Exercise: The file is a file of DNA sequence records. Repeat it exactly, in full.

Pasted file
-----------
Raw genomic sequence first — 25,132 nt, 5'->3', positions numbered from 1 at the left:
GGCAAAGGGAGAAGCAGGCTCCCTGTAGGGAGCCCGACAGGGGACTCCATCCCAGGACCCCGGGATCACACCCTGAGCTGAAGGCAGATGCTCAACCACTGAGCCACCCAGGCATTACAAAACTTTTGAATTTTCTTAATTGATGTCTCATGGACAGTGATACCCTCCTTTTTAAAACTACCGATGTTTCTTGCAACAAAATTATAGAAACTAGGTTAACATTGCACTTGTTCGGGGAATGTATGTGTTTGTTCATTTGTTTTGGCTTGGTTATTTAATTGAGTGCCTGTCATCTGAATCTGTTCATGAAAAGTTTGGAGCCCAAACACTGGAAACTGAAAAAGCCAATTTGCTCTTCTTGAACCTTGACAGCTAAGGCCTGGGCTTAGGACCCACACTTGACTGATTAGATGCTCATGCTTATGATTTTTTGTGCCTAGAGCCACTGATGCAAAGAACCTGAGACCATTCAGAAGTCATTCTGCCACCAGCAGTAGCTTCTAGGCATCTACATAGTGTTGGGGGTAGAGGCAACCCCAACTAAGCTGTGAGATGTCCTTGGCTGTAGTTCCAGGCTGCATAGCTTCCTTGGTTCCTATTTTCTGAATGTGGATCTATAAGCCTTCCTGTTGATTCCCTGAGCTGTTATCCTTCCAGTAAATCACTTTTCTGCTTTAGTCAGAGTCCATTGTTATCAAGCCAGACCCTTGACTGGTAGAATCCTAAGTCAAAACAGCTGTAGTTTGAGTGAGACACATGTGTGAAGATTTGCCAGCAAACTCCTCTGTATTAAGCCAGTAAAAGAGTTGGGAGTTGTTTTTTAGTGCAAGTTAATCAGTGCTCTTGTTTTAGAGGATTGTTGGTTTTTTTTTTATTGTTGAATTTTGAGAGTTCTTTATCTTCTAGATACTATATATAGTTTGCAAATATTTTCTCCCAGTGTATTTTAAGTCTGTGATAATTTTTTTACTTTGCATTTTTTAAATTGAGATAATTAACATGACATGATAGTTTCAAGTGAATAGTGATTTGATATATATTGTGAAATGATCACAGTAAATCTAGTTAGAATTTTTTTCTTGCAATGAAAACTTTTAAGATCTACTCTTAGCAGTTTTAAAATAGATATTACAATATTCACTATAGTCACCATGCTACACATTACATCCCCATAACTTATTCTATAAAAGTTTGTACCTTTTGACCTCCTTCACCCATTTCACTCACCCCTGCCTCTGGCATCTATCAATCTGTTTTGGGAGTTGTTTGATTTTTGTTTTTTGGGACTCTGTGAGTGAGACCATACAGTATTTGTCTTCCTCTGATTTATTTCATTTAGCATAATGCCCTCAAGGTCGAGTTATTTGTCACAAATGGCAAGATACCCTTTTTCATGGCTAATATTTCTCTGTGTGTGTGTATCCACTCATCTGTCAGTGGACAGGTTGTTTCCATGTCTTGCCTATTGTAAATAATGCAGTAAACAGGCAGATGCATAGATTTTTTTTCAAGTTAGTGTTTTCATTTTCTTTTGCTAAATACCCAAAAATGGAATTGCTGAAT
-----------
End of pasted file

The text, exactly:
Raw genomic sequence first — 25,132 nt, 5'->3', positions numbered from 1 at the left:
GGCAAAGGGAGAAGCAGGCTCCCTGTAGGGAGCCCGACAGGGGACTCCATCCCAGGACCCCGGGATCACACCCTGAGCTGAAGGCAGATGCTCAACCACTGAGCCACCCAGGCATTACAAAACTTTTGAATTTTCTTAATTGATGTCTCATGGACAGTGATACCCTCCTTTTTAAAACTACCGATGTTTCTTGCAACAAAATTATAGAAACTAGGTTAACATTGCACTTGTTCGGGGAATGTATGTGTTTGTTCATTTGTTTTGGCTTGGTTATTTAATTGAGTGCCTGTCATCTGAATCTGTTCATGAAAAGTTTGGAGCCCAAACACTGGAAACTGAAAAAGCCAATTTGCTCTTCTTGAACCTTGACAGCTAAGGCCTGGGCTTAGGACCCACACTTGACTGATTAGATGCTCATGCTTATGATTTTTTGTGCCTAGAGCCACTGATGCAAAGAACCTGAGACCATTCAGAAGTCATTCTGCCACCAGCAGTAGCTTCTAGGCATCTACATAGTGTTGGGGGTAGAGGCAACCCCAACTAAGCTGTGAGATGTCCTTGGCTGTAGTTCCAGGCTGCATAGCTTCCTTGGTTCCTATTTTCTGAATGTGGATCTATAAGCCTTCCTGTTGATTCCCTGAGCTGTTATCCTTCCAGTAAATCACTTTTCTGCTTTAGTCAGAGTCCATTGTTATCAAGCCAGACCCTTGACTGGTAGAATCCTAAGTCAAAACAGCTGTAGTTTGAGTGAGACACATGTGTGAAGATTTGCCAGCAAACTCCTCTGTATTAAGCCAGTAAAAGAGTTGGGAGTTGTTTTTTAGTGCAAGTTAATCAGTGCTCTTGTTTTAGAGGATTGTTGGTTTTTTTTTTATTGTTGAATTTTGAGAGTTCTTTATCTTCTAGATACTATATATAGTTTGCAAATATTTTCTCCCAGTGTATTTTAAGTCTGTGATAATTTTTTTACTTTGCATTTTTTAAATTGAGATAATTAACATGACATGATAGTTTCAAGTGAATAGTGATTTGATATATATTGTGAAATGATCACAGTAAATCTAGTTAGAATTTTTTTCTTGCAATGAAAACTTTTAAGATCTACTCTTAGCAGTTTTAAAATAGATATTACAATATTCACTATAGTCACCATGCTACACATTACATCCCCATAACTTATTCTATAAAAGTTTGTACCTTTTGACCTCCTTCACCCATTTCACTCACCCCTGCCTCTGGCATCTATCAATCTGTTTTGGGAGTTGTTTGATTTTTGTTTTTTGGGACTCTGTGAGTGAGACCATACAGTATTTGTCTTCCTCTGATTTATTTCATTTAGCATAATGCCCTCAAGGTCGAGTTATTTGTCACAAATGGCAAGATACCCTTTTTCATGGCTAATATTTCTCTGTGTGTGTGTATCCACTCATCTGTCAGTGGACAGGTTGTTTCCATGTCTTGCCTATTGTAAATAATGCAGTAAACAGGCAGATGCATAGATTTTTTTTCAAGTTAGTGTTTTCATTTTCTTTTGCTAAATACCCAAAAATGGAATTGCTGAAT